Remembering Malatras

After reading last week of Jim Malatras’s pending departure from the Cuomo administration, I remembered a long ago long-winded missive from him to education officials in N.Y., and a response I had written. Almost two years ago now, but a reminder of how the faces change, the politics and privilege employment carousel spins round and round, the faces and names change, but the B.S. and the fallout victims remain the same. Originally it appeared here, on my old blogspot blog where I occasionally reach back in time for some of my old stuff.

This is my response to the letter written by Jim Malatras, Director of State Operations for Governor Cuomo. His letter to the NYSED chancellor and commissioner goes to great length to focus blame on teachers for supposed failings of public education, and highlights popular teacher-bashing statistics, while also asking that in response to his loaded questions: politicizing is avoided. My tone is a tad snarky because I mirror his tone and structure, but I hope to provide a counterpoint and provoke some thought.

Dear Mr. Jim Malatras, Governor Cuomo, Chancellor Tisch, and Commissioner King,

As you know, citizens of the state of New York have an obligation to hold their elected officials responsible for the policies they promote, the people they appoint, and the words they either write or speak-whether it’s campaign season or not. It is one of the most important things we can do: model for our children and young learners (future citizens) the civic duties to promote honest, productive leadership for the good of all, and eliminate the destructive policy-making that promotes narrow interests and inequities in opportunity. Although those in education policy and in other leadership positions have spoken strongly about the need for improvement in educational outcomes for public school students, they have chosen to pursue this goal with an attack on public education while largely ignoring the greater burdens facing students, families, and schools. Despite the ongoing damage of market-based policies and data-driven, investment style formulas- this is the precise type of approach to education that is currently being called “reform”.

We all can agree that this is simply unacceptable.

The citizens of New York believe in leadership with a foundation in good character, informed and guided by the people of the state over the narrow interests that have already divided wealth with growing disparity and reduced opportunity for the majority of people. Character-based leadership would be evident when citizens do not have their value, or the value of their children, defined by a market-driven approach where people are turned into data and that data gets churned in a so-called “value-added” system. A market based approach such as this prioritizes the goals of the market and squanders the public-the true value in public education. While citizens understand that it is difficult for politicians to free themselves from their intimate relationships with big-money donors, advisors driving policy while avoiding accountability, and the desire to remain politically positioned for future campaigns and opportunities, it is more important to promote the needs of the many over the greed of the few. So let’s reframe the narrative regarding education reform. Instead of blatant attack on those coming to schools burdened by the failures in our leadership, and those serving the public in order to address those failures, let’s focus on systemic reform. It is time for leaders to own up to their responsibilities and submit themselves to evaluation and accountability with the same fervor with which they demand those from the public.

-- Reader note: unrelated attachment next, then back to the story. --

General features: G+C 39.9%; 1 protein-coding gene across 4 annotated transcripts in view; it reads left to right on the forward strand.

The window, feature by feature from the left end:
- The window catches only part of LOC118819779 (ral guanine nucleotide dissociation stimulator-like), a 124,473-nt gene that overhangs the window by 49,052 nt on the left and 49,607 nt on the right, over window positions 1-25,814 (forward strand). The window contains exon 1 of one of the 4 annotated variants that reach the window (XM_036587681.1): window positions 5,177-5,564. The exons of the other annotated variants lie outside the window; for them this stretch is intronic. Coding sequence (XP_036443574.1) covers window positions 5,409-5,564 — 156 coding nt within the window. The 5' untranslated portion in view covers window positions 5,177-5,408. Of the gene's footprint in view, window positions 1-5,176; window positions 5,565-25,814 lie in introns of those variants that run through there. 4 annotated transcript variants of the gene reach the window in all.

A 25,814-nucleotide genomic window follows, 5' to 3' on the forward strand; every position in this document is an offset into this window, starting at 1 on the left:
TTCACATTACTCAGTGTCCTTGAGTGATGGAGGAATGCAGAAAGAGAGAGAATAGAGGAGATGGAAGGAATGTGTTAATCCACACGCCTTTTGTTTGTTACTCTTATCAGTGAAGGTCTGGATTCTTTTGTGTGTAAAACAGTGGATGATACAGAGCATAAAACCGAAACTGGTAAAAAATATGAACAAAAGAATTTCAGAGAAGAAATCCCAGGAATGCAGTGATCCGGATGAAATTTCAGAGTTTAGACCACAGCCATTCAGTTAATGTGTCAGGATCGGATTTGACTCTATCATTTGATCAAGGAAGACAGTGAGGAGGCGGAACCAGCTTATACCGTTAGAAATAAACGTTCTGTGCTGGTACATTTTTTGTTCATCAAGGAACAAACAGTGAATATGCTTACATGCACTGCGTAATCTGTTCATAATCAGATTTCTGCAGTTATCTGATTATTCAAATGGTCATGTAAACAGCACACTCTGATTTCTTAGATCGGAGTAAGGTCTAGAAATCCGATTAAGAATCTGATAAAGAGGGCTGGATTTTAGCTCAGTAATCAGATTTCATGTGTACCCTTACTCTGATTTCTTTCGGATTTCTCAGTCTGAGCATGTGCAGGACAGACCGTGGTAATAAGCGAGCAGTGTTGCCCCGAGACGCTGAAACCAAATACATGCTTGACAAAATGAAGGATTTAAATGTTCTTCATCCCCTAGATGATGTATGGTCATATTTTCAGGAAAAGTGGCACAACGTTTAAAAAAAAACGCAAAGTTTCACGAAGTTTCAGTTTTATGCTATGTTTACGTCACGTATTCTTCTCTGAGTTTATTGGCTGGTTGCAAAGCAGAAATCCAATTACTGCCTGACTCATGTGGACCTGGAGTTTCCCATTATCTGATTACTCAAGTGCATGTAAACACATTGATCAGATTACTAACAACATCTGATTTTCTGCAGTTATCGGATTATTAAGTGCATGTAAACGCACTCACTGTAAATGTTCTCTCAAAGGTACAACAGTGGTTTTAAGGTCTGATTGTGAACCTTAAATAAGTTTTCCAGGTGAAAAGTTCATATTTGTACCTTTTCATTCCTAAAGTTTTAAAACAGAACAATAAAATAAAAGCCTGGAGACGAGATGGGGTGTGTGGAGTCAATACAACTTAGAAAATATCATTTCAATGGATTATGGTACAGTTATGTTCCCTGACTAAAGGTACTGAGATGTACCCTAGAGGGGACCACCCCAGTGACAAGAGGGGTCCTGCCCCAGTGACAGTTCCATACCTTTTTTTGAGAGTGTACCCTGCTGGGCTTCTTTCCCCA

As you know, the public has had little influence over the roll-out and roll-ahead of destructive forces behind misguided reforms in our state.  The most that concerned citizens have been able to get is a short-lived “listening tour” from Commissioner King, a campaign-season admission from the governor that common core standards were rolled out ineffectively and a television ad regarding the importance of kitchen tables and parents. For the most part, though, officials at the state level have essentially gave up listening long ago and continue repeating talking points and party lines. But parents, students and educators have had, from the beginning, many questions about how leadership in our state and in education policy could have degraded to this extent. What can be done to answer these questions?

In essence, how can we address what is really wrong with how education is currently funded, organized, and evaluated in New York, where the root causes of student-struggles are ignored and the one group continually burdened with undoing the damage done by lack of character in leadership and failed economic and social policies gets blamed?

Please give your opinion on these questions without the typical parsing of words that is the hallmark of those wishing to sound willing and interested while at the same time avoiding responsibility. Truly enlightened policy comes when citizens know what policy makers think.

  1. How is the current lack of equity in funding and opportunity for students in public schools a defensible condition if the future of public school systems and teaching  careers hang in the balance based  on results impacted by funding inequities? Data shows that the best funded schools spend in the neighborhood of 80% more per-pupil and enjoy about double the proficiency rates on state tests. State test results being the governor’s go-to criticism of public education should ride tandem with his admission that funding inequities need to be addressed. How does the governor plan on addressing funding inequities?